In the event that formal workout negotiations ensue, a preworkout agreement is essential to bolster the conclusion that the lender is under no obligation to reach any agreement to modify the loan terms. Travelers Ins. Co. v. Corporex Properties, Inc., 798 F. Supp. 423 (E.D. Ky. 1992) (rejecting borrower’s argument that lender was obligated to reach agreement on workout, and relying on terms in preworkout agreement such as its nonwaiver clause that specified “No negotiation or other actions undertaken pursuant to this agreement shall constitute a waiver of any party’s rights under the Loan Documents, except to the extent specifically stated in a written agreement . . . ;” note the savvy drafting symmetry of this clause despite its one-sided benefits to the lender); Metropolitan Life Ins. Co. v. Triskett Illinois, Inc., 646 N.E.2d 528 (Ohio Ct. App. 1994) (borrower’s claim that lender breached duty of good faith by engaging in protracted negotiations that led borrower to anticipate a workout is obviated by correspondence reflecting lender’s constant insistence that borrower cure or face legal action).

If the lender has developed some internal procedures to govern proposals for modification, workout negotiations, and any post-default enforcement, that protocol should be followed scrupulously. Otherwise, if the procedures are unearthed in discovery, the lender may face challenges based on the deviation ranging from negligence to bad faith and other claims in which malice and discrimination play a role.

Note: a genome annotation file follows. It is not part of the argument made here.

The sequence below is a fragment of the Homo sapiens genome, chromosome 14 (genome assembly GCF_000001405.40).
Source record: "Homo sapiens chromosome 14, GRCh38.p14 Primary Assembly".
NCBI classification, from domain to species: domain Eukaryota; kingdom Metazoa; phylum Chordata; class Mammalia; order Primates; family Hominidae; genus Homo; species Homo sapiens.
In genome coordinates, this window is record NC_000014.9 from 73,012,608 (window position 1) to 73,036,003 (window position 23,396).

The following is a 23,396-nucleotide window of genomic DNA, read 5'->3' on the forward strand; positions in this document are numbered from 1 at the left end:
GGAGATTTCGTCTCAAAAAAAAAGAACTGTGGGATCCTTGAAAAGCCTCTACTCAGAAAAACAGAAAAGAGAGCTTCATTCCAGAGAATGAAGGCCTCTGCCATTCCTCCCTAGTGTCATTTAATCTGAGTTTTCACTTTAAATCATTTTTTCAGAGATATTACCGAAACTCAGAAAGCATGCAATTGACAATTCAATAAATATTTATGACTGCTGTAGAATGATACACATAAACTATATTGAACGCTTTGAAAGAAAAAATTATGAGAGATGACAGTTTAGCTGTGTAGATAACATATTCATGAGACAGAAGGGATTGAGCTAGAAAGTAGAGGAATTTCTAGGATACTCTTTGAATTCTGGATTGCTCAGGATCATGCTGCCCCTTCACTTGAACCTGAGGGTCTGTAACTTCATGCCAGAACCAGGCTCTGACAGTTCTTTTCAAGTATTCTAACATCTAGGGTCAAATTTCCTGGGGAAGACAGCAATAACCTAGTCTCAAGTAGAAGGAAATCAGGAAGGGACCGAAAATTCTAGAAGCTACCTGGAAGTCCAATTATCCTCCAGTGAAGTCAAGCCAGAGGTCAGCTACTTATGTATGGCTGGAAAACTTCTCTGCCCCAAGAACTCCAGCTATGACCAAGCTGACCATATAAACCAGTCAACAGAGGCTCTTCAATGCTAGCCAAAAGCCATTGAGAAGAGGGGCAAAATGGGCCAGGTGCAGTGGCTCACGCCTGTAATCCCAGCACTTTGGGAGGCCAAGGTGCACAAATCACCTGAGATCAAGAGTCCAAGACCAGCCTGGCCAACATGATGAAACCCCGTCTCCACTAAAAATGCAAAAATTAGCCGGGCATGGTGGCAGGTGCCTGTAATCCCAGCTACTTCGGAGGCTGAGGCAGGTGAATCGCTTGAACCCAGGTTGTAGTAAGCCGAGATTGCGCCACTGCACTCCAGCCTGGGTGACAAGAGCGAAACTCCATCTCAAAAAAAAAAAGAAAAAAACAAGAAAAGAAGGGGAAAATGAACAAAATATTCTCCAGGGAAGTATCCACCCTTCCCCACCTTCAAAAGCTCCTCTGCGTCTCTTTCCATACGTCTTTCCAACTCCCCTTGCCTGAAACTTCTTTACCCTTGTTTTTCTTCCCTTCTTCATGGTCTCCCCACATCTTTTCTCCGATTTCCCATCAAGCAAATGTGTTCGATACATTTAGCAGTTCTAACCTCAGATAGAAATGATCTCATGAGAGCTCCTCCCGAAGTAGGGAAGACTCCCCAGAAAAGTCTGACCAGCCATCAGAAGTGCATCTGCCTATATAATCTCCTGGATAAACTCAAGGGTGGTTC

Throughout the loan relationship, and particularly in the throes of workout negotiations or foreclosure, the lender should ensure that all internal communications and records are justifiable and reasonable and would not embarrass the lender in court.

Despite labeling internal emails, memos, and other communications as confidential, most internal communications are discoverable in litigation. Obvious harm to the lender’s image could result from epithets hurled at the borrower, suggesting that internal business records should remain free of emotion and instead contain statements of fact and reason. As I explain to my law students, lenders should assume anything they write about (or say to) the borrower will be blown up as an exhibit for a jury that will hang on every word. Lenders also should avoid a written or electronic record of their motivations and judgments, as these might support borrower theories of liability. Illustrating the potential damaging impact of such internal communications is litigation stemming from the acquisition of a 6,400 acre ranch in Wyoming with mortgage financing that also encumbered other property. Following foreclosure of the ranch, the borrower sued on theories of negligence, bad faith, and other claims, contending the lender knew or should have known the venture would fail. A jury awarded the borrower $3.2 million and the case was later settled for an undisclosed amount. Discovery revealed a memo from the lender’s local representative to his superiors urging a workout of the Wyoming loan. In part, it read:

These boys are losing all they accumulated. In a way we are not entirely blameless. We made them a 17% loan [about 1981] in Colorado to put a down-payment on a deal that was too big for them. They were in danger of losing that down-payment unless we revamped the loan on the Wyoming place. We did this, at a rate higher than they had bargained for. Then, when they needed a loan assumption agreement to sell the Colorado piece, we delayed it until they were maneuvered into a much less attractive sale. It was a bad deal all around and we helped make it so.